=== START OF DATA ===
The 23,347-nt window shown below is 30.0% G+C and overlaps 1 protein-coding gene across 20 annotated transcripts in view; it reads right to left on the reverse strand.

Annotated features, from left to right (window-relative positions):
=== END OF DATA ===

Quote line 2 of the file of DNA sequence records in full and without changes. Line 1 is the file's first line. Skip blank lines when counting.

Annotated features, from left to right (window-relative positions):